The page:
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Less Screen Time and More Time Outdoors for Young Kids

The rapid development of technology and its increased availability is bringing about significant changes in people’s lives, especially in their ways of entertainment and relaxation. If earlier children spent practically all their free time in the fresh air coming up with different games, catching fish, and communicating with each other, this has changed significantly over the past ten years (Leatherwood Cannon). Many parents now prefer to give their young kids a tablet or phone and allow them to play video games. Firstly, this is what many children want, and secondly, the parents themselves are not worried about the safety of their kids (Moloney, para. 4). Despite the many benefits of electronics, it is imperative for young children to spend much more time outdoors because nature and fresh air contribute to their better growth and development, as well as the acquisition of the necessary social skills.

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To begin with, to learn how to communicate with people in the future, resolve conflicts, admit one’s guilt, put aside one’s position, and be a polite and good person, children need socialization. It is evident that electronics cannot give a young kid enough communication with peers because live dialogues and messages on social networks are two completely different processes (Cohen, para. 3). It is live communication and observation of other children that will allow the young child to learn to recognize and express emotions, not to be afraid to express their opinions, and be more socially active, which is very important both in school and adulthood (Lynch).

Further, outdoor play is very beneficial for growing organisms. The sun provides essential vitamins, the deficit of which is not easy to make up for with medicines (Hampton). Increased physical activity can only be achieved by running and jumping with friends outside, and no video games can replace the joy of spending time in the sun and fresh air (Editor in Chief, para. 3). Daily physical activity is vital for young children as it becomes a habit, teaches eating healthy, improves overall wellbeing, promotes healthy sleep, and reduces the risk of childhood or adolescent obesity (Morin). It is the excess weight that can be a consequence of the fact that parents give children electronics as entertainment, so it is crucial to reduce screen time for young kids (McCarthy).

Besides, it is difficult to disagree with the fact that no video games can replace a child’s emotions from the first caught fish or the collected bouquet of wildflowers. Young kids should independently become acquainted with nature and its riches (Lee). Of course, they can and should be shown documentaries about nature or animals, but it is much better if parents take them outside and truly show these wonders (Freeland, para. 2).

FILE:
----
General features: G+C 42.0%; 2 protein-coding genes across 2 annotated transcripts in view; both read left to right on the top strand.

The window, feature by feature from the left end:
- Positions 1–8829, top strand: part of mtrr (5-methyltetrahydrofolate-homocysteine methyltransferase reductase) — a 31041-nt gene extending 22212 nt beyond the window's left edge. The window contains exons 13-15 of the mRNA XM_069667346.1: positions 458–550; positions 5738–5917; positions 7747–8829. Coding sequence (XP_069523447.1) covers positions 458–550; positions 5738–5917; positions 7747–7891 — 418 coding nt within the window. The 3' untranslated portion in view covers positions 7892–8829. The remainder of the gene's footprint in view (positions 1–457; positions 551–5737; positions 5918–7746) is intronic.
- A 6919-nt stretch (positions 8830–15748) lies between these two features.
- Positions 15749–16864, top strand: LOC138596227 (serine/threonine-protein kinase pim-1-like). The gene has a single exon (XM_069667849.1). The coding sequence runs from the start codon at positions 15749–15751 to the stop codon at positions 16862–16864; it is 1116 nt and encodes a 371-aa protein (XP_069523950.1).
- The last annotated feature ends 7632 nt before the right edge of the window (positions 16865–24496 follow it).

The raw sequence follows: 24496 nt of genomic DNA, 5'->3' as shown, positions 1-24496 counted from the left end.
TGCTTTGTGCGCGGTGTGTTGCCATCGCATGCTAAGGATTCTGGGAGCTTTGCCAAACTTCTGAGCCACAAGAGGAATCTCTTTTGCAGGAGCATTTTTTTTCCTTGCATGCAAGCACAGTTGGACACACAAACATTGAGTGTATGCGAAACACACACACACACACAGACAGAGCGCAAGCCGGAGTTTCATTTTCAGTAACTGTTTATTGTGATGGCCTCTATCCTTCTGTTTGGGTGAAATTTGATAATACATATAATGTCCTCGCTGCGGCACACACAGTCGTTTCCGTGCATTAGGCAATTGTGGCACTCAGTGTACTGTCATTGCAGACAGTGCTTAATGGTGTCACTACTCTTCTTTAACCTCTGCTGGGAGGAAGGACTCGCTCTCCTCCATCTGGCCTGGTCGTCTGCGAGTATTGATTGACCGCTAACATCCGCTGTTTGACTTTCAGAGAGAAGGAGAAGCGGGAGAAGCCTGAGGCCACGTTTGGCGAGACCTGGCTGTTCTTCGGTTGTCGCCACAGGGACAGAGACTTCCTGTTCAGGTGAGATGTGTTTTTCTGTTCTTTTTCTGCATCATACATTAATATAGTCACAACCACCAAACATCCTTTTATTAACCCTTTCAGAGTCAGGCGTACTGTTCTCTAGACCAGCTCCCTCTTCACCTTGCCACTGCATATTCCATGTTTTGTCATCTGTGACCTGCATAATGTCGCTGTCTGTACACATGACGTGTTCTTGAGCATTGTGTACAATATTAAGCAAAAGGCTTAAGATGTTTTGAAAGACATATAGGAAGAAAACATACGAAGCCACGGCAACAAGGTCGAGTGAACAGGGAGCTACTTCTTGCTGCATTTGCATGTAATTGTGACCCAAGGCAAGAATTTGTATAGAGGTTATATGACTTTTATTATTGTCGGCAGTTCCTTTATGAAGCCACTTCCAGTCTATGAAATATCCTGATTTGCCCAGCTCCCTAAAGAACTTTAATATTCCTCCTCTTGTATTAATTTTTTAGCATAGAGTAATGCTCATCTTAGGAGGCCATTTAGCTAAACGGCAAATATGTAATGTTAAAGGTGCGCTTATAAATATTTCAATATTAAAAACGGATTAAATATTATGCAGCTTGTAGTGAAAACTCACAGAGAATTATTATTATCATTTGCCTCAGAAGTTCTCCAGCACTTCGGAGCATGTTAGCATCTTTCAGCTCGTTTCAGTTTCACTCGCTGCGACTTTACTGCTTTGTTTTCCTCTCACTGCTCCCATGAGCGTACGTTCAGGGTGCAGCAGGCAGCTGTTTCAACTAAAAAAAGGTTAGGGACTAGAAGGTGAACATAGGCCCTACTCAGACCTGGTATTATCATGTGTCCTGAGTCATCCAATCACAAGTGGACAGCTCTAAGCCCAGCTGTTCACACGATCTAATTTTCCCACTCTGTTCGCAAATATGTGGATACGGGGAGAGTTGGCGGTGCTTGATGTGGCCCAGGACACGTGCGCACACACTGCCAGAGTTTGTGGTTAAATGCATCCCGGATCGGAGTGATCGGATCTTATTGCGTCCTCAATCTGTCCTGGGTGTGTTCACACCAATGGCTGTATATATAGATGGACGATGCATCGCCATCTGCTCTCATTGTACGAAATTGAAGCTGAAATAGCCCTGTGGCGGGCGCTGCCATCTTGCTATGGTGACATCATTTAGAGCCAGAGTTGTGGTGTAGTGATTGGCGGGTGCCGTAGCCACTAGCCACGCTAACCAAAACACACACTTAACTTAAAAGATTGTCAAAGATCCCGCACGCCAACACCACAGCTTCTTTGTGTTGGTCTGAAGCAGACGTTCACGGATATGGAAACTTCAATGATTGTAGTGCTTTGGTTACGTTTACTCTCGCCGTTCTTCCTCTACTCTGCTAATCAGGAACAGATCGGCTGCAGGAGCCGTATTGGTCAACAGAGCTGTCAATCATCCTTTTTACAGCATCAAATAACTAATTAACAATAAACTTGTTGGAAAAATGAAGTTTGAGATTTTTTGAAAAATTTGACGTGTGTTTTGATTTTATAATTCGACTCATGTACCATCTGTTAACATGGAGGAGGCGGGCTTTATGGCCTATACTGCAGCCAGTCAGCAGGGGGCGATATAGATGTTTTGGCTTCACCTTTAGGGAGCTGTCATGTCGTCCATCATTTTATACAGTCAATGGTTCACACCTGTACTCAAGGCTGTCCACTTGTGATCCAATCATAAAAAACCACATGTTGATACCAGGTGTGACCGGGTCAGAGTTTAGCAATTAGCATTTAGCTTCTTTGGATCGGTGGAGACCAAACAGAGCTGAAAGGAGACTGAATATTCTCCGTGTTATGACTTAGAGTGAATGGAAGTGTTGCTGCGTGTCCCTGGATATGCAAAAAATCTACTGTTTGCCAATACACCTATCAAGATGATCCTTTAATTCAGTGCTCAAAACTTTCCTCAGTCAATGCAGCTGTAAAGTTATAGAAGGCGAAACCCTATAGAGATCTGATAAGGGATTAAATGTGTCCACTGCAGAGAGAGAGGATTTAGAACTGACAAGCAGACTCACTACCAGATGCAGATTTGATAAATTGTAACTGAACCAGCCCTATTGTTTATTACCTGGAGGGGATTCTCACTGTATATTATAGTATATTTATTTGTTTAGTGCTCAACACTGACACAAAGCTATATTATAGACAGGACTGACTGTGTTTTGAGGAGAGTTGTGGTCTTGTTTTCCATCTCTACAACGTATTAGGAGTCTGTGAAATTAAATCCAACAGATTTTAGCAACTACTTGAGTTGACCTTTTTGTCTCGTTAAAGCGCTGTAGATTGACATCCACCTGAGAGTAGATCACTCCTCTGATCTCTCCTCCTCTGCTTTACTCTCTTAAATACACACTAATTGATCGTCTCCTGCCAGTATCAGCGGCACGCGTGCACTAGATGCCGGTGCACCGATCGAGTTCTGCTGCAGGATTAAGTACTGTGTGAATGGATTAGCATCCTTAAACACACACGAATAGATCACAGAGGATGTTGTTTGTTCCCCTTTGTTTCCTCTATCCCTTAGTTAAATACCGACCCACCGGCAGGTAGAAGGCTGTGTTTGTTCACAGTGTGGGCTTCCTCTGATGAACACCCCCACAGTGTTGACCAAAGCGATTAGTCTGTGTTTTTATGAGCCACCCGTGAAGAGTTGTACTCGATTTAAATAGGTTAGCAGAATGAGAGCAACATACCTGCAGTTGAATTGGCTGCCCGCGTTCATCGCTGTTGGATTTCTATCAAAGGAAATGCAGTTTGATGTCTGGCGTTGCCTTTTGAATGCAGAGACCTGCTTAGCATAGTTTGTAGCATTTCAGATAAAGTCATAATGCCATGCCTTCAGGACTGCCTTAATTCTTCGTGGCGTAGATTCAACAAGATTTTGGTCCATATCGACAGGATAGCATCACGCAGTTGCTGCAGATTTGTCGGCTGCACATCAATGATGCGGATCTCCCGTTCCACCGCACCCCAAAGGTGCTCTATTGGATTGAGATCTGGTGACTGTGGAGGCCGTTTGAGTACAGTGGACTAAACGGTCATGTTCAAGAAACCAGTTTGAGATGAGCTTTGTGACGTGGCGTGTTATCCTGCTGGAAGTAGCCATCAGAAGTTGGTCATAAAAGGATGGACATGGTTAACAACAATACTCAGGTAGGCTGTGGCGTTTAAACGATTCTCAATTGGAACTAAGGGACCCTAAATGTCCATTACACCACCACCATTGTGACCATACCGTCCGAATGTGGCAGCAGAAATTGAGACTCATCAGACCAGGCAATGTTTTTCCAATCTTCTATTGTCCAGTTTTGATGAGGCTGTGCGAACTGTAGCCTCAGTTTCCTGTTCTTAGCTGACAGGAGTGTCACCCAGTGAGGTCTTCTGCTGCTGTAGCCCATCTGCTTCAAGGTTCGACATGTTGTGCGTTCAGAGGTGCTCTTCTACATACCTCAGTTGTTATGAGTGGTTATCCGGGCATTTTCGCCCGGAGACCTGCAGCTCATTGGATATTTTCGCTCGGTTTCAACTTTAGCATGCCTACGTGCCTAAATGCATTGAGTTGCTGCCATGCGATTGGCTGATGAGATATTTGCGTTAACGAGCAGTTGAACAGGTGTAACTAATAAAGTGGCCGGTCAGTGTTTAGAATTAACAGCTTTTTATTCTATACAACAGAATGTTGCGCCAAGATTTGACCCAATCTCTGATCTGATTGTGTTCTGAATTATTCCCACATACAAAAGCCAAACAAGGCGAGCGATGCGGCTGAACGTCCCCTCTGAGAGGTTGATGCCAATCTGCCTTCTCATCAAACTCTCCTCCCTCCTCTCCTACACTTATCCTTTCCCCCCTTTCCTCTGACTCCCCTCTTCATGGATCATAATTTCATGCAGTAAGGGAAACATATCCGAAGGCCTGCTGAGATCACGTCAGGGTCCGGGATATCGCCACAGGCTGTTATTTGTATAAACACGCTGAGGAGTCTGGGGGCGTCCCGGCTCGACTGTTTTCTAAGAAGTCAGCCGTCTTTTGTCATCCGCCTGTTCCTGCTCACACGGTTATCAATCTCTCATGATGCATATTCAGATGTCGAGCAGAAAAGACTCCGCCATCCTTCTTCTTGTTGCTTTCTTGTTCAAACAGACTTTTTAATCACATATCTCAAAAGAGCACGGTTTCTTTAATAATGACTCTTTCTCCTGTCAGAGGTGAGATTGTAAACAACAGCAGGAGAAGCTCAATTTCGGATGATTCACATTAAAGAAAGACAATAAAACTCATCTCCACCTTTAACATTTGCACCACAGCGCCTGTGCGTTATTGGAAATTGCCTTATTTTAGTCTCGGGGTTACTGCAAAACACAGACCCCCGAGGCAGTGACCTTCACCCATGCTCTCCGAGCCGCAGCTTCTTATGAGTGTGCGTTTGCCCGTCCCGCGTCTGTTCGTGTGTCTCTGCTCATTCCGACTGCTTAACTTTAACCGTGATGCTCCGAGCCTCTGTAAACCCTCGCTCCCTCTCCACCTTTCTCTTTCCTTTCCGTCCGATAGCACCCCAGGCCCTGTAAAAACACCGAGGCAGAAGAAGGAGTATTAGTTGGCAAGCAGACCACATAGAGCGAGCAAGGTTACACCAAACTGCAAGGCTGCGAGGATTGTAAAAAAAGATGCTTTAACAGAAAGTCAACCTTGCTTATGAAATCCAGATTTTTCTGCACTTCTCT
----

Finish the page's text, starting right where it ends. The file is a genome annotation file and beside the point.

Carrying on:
It is believed that electronics have a positive effect on children. For example, video games develop qualities such as decision-making, a quick analysis of the situation, creative thinking, and following the rules (Leatherwood). What is more, using smartphones or computers improves hand-eye coordination (Editor in Chief). Of course, these are great advantages, but all these qualities children can get by walking, playing sports games, and simply communicating with each other.

To draw a conclusion, one may say that spending time outside is vital for young children. Walking, fishing, getting acquainted with nature, and communicating with other kids are those experiences that contribute greatly to their wellbeing, emotional state, and future lives. There are no electronics that can replace such experiences, while being outside may provide children with all those benefits that video games and social media have.

Works Cited

Cohen, Danielle. “Why Kids Need to Spend Time in Nature.” Child Mind Institute.

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Editor in Chief. “16 Pros and Cons of Children Using Technology.” Connect Us, 2018.

Freeland, Amber. “The Benefits of Playing Outside.” Cooper Institute, 2018.

Hampton, Morgan. “Technology: Is It Making Kids Anti-Social?”. The Daily Universe, 2014. Web.

Leatherwood Cannon, Stacy. “Pros & Cons of Screen Time: How to Manage Your Child’s Use.” Henry Ford Live Well, 2018.

Lee, Katherine. “Reasons Why You Should Unplug Your Kids from Technology.” Very Well Family, 2020.

Lynch, Matthew. “Less Screen Time and More Socialization.” The Tech Edvocate, 2018.

McCarthy, Claire. “6 Reasons Children Need to Play Outside.” Harward Health Publishing, 2020.

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Moloney, Anastasia. “Technology Impact on Child Growth & Development.” The Tot.

Morin, Amy. “The Harmful Effects of Too Much Screen Time for Kids.” Very Well Family. 2020.

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